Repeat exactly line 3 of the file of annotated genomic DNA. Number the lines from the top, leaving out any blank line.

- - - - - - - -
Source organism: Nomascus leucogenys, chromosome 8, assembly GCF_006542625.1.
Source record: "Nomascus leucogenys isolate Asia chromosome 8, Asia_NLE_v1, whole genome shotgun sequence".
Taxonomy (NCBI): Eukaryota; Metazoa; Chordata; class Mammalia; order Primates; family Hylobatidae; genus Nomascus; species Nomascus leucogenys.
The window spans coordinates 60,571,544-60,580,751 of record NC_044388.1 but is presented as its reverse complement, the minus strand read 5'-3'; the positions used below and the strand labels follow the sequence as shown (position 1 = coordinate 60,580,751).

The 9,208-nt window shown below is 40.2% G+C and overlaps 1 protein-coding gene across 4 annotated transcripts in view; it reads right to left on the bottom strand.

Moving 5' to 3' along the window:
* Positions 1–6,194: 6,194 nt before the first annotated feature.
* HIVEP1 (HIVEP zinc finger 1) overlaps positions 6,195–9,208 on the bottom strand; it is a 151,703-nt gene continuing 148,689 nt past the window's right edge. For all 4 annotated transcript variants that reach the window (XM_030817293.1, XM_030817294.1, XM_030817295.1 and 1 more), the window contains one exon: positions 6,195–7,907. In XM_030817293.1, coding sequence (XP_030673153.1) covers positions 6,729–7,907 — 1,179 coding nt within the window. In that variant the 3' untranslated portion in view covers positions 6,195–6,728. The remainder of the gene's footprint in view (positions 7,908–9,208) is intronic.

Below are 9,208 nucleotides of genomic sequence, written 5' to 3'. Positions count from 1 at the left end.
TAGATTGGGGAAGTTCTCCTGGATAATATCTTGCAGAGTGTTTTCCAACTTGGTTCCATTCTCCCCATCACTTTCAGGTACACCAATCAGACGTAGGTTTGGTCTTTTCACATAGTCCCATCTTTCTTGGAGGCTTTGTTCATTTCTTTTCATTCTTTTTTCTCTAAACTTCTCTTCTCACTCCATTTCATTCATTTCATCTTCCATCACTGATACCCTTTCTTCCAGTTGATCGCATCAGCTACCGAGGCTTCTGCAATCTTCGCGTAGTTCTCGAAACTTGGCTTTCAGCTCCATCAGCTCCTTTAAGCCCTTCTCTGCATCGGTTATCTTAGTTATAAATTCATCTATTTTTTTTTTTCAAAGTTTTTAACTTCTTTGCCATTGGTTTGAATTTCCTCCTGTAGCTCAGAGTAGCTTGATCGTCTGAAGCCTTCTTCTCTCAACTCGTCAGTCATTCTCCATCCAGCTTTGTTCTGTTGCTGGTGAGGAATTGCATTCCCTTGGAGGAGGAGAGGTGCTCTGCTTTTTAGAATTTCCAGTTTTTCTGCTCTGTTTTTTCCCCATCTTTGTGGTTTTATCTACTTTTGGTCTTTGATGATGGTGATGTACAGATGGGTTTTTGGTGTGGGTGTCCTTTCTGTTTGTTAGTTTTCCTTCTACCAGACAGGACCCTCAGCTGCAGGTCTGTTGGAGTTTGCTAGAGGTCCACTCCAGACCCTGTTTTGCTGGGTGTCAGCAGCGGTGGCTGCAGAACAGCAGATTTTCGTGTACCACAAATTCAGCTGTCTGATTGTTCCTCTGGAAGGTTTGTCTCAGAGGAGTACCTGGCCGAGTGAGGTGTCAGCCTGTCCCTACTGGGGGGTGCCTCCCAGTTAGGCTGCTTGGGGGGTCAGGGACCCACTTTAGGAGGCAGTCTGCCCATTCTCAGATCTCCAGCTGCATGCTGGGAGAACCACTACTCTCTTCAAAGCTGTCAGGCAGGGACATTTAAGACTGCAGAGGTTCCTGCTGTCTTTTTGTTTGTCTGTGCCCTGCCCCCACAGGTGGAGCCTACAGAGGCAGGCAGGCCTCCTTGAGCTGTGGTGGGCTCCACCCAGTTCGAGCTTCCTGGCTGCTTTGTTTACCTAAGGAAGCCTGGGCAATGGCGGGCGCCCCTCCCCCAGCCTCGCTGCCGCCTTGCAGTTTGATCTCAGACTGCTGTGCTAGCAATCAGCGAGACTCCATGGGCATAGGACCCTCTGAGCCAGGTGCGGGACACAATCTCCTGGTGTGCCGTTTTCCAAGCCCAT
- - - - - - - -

Taxonomy (NCBI): Eukaryota; Metazoa; Chordata; class Mammalia; order Primates; family Hylobatidae; genus Nomascus; species Nomascus leucogenys.